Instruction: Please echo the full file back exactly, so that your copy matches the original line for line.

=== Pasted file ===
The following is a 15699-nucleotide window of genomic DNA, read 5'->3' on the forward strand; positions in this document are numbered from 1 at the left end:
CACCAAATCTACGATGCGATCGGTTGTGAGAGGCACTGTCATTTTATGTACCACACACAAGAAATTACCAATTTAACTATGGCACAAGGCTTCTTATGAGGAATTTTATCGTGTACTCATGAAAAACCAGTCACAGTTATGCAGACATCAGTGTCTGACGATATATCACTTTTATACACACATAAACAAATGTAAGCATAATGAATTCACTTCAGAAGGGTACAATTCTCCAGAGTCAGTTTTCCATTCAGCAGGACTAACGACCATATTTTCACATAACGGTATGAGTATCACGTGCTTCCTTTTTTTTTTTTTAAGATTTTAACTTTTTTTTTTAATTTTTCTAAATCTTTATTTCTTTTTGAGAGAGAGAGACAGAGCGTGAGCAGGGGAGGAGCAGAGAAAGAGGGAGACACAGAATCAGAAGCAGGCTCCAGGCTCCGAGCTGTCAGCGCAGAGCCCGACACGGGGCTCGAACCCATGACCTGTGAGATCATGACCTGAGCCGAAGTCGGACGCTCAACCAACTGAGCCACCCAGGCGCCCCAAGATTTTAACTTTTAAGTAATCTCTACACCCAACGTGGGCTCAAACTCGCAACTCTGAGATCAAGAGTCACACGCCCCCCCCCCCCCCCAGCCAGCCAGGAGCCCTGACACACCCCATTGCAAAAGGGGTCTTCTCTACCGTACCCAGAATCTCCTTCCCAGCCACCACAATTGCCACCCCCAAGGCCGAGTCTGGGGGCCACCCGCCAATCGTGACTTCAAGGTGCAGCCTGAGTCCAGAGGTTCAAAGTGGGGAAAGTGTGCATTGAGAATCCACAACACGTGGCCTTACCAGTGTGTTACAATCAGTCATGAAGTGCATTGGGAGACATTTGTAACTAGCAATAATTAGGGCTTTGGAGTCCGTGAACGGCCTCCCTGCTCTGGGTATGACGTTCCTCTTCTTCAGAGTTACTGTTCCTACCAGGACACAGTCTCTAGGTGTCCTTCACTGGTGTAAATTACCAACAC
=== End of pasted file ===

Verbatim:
The following is a 15699-nucleotide window of genomic DNA, read 5'->3' on the forward strand; positions in this document are numbered from 1 at the left end:
CACCAAATCTACGATGCGATCGGTTGTGAGAGGCACTGTCATTTTATGTACCACACACAAGAAATTACCAATTTAACTATGGCACAAGGCTTCTTATGAGGAATTTTATCGTGTACTCATGAAAAACCAGTCACAGTTATGCAGACATCAGTGTCTGACGATATATCACTTTTATACACACATAAACAAATGTAAGCATAATGAATTCACTTCAGAAGGGTACAATTCTCCAGAGTCAGTTTTCCATTCAGCAGGACTAACGACCATATTTTCACATAACGGTATGAGTATCACGTGCTTCCTTTTTTTTTTTTTAAGATTTTAACTTTTTTTTTTAATTTTTCTAAATCTTTATTTCTTTTTGAGAGAGAGAGACAGAGCGTGAGCAGGGGAGGAGCAGAGAAAGAGGGAGACACAGAATCAGAAGCAGGCTCCAGGCTCCGAGCTGTCAGCGCAGAGCCCGACACGGGGCTCGAACCCATGACCTGTGAGATCATGACCTGAGCCGAAGTCGGACGCTCAACCAACTGAGCCACCCAGGCGCCCCAAGATTTTAACTTTTAAGTAATCTCTACACCCAACGTGGGCTCAAACTCGCAACTCTGAGATCAAGAGTCACACGCCCCCCCCCCCCCCCAGCCAGCCAGGAGCCCTGACACACCCCATTGCAAAAGGGGTCTTCTCTACCGTACCCAGAATCTCCTTCCCAGCCACCACAATTGCCACCCCCAAGGCCGAGTCTGGGGGCCACCCGCCAATCGTGACTTCAAGGTGCAGCCTGAGTCCAGAGGTTCAAAGTGGGGAAAGTGTGCATTGAGAATCCACAACACGTGGCCTTACCAGTGTGTTACAATCAGTCATGAAGTGCATTGGGAGACATTTGTAACTAGCAATAATTAGGGCTTTGGAGTCCGTGAACGGCCTCCCTGCTCTGGGTATGACGTTCCTCTTCTTCAGAGTTACTGTTCCTACCAGGACACAGTCTCTAGGTGTCCTTCACTGGTGTAAATTACCAACAC